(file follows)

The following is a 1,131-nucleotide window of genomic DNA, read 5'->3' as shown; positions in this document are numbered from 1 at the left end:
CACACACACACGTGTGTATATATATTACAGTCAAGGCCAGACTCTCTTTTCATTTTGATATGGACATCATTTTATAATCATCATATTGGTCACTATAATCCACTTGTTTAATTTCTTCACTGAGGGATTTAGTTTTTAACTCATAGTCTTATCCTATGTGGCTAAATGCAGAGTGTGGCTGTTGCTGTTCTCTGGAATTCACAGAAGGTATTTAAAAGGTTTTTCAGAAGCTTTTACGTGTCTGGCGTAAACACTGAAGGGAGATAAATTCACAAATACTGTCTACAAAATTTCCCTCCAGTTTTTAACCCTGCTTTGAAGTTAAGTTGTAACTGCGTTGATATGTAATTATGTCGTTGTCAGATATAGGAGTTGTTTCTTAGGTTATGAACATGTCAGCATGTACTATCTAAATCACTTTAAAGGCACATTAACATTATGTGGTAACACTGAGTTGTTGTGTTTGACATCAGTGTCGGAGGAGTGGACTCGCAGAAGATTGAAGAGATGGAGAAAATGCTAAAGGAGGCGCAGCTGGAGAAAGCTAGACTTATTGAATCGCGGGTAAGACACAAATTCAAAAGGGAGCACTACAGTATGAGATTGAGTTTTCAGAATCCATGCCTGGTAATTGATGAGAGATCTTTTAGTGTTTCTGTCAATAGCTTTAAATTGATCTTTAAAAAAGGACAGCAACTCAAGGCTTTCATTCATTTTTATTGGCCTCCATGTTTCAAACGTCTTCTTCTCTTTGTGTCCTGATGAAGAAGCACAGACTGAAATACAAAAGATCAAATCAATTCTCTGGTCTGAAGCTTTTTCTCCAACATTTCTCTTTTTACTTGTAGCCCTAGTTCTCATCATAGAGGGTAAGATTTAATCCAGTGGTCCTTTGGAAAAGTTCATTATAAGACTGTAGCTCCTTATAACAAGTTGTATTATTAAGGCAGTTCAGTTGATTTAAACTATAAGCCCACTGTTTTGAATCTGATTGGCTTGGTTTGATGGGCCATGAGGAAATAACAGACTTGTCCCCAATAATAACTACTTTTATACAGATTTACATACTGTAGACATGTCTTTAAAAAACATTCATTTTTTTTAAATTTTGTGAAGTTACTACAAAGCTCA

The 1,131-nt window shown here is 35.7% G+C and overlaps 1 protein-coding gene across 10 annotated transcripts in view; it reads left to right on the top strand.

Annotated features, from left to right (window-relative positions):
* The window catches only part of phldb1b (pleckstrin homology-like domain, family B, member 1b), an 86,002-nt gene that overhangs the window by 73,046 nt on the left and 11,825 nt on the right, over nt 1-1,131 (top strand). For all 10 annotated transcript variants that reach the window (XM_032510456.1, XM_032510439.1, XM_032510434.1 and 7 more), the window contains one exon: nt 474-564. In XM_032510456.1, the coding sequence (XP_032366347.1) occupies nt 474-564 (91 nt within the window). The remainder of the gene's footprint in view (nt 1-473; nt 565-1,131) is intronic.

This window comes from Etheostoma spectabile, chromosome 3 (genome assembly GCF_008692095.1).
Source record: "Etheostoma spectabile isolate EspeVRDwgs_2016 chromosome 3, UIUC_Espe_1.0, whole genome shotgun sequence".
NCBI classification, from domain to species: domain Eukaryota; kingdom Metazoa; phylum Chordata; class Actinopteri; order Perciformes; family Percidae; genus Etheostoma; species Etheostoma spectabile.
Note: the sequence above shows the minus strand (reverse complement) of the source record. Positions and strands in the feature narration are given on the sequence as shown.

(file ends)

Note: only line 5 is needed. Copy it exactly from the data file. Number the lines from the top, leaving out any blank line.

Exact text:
* The window catches only part of phldb1b (pleckstrin homology-like domain, family B, member 1b), an 86,002-nt gene that overhangs the window by 73,046 nt on the left and 11,825 nt on the right, over nt 1-1,131 (top strand). For all 10 annotated transcript variants that reach the window (XM_032510456.1, XM_032510439.1, XM_032510434.1 and 7 more), the window contains one exon: nt 474-564. In XM_032510456.1, the coding sequence (XP_032366347.1) occupies nt 474-564 (91 nt within the window). The remainder of the gene's footprint in view (nt 1-473; nt 565-1,131) is intronic.